Directed By: Lone Scherfig
Written By: Nick Hornby
Starring: Carey Mulligan, Peter Sarsgaard, Alfred Molina, Olivia Williams, Dominic Cooper, Rosamund Pike, Emma Thompson
Running Time: 95 minutes
Rated PG-13 mature thematic material involving sexual content, and for smoking
Elegantly shot and with a luscious, almost dreamy feel – as if we bear silent witness to the inner workings of protagonist Jenny’s sixteen year old fantasy world – director Lone Scherfig’s An Education is a visual wonder to behold at times. The film is draped in period lucidity (set In the post-war, pre-Beatles London suburbs according to the official Sony press release) while also dripping with a fantastical cinematic fluidity – as if we have been dropped into the perfect incarnation of early 1960’s London while also are assuredly watching an imaginary filmic version of that same said early 1960’s London. Scherfig, whose most well known work is the sentimentally acerbic, but not overtly cinematic, Dogme entry, Italian For Beginners from nine years past, creates a mood here with her camera that shows specks of the visual pinings of both Scorsese (when he’s not riddling his whirling dervish camera with blood) and the enigmatic portraitist Wong Kar-wai. In essence, a sumptuous dewey-eyed look at the innocence (or seeming innocence) of long ago days.
Unfortunately, once one goes beyond the delirious decor and blooming lyrical vision of Scherfig’s kino-eye (and I suppose one must at some point), the film falls rather fast and hard into the easy trap of cliche. The innocent wide-eyed schoolgirl. The wolf-like charming older man smooth-talking his way past all obstacles. The hapless and quite clueless father. The caring teacher trying to talk sense into her favourite pupil. The hard-as-nails head mistress. Though based on Lynn Barber’s memoir (and in theory a true-ish story) all the obvious routine is here throughout. One can easily blame screenwriter Nick Hornby (Fever Pitch, High Fidelity, About a Boy). We could shake this off as Hornby’s first attempt at adapting someone else’s work (his three previous scripts all doctorings of his own novels) but that would be too easy as well. Hornby certainly has a way with turning a witty phrase or creating implausibly interesting characters in his work, but his depth is usually mere surface scuttle.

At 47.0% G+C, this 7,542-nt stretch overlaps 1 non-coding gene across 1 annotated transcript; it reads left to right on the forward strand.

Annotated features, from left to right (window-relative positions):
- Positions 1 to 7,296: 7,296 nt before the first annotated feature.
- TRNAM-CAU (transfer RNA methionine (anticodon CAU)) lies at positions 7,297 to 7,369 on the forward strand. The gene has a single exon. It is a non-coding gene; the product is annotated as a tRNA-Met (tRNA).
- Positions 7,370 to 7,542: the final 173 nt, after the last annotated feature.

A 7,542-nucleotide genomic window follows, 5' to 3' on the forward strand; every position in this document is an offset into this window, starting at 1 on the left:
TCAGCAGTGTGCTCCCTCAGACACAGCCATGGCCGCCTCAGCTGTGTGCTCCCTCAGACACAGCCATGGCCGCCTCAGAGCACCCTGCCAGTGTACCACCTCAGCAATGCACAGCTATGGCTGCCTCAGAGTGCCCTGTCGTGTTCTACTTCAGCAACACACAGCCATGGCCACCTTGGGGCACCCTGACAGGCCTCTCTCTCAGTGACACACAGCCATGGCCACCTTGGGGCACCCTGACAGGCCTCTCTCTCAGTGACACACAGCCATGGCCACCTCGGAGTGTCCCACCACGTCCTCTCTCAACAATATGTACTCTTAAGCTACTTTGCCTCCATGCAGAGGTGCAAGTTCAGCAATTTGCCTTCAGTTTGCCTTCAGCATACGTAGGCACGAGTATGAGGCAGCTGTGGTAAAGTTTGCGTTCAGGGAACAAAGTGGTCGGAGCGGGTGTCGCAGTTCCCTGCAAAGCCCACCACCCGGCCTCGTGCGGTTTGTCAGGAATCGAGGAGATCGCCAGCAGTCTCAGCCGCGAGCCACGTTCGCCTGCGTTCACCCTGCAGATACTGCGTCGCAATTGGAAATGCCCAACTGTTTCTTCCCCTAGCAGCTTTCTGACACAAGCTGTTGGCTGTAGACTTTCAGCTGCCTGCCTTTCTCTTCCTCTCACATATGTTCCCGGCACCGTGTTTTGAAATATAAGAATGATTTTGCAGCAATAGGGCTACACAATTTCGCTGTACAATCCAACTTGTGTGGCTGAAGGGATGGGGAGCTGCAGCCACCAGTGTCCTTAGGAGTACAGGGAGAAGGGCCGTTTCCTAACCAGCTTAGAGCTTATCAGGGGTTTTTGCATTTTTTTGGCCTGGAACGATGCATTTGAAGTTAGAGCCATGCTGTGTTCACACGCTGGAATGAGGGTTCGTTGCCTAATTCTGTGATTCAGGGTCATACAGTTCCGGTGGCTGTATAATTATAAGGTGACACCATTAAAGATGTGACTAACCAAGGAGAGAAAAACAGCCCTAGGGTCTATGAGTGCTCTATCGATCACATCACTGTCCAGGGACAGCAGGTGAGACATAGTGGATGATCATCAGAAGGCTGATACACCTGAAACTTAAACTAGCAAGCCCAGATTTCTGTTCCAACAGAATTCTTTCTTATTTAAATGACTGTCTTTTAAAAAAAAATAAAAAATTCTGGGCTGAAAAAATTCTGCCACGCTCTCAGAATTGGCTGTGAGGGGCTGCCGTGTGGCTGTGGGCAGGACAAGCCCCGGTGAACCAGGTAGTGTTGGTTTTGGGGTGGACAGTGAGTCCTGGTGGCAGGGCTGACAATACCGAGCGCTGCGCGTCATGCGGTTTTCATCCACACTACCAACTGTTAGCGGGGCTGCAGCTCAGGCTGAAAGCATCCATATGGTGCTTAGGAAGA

Fortunately, once one goes beyond the cliche (and one must certainly go back to the fortunate of this motion picture), the film gains strength not just in the ambrosial aspects of Scherfig’s (and cinematographer John de Borman, whose work on Hideous Kinky foretells of the sublime palette of this film) movie, but in the body of its cast. Peter Sarsgaard as the slick older man and Alfred Molina as the pompous but endearingly so bumfuzzled father are both superb in their polar opposite ways, but it is newcomer Carey Mulligan who simply and sincerely runs away with this picture. The lovely Mulligan – part Audrey Hepburn, part Michelle Williams – swells with a quiet grandeur in the role of Jenny and raises the film surrounding her well above the aforementioned surface scuttle of Hornby’s writing. Though Scherfig directs with an ever-roving eye toward a certain cinematic pulchritude, and achieves something akin to (pardon my own cliche, but…) visual poetry, this is Mulligan’s film inside and out – and as I mentioned before, she simply and sincerely runs away with it.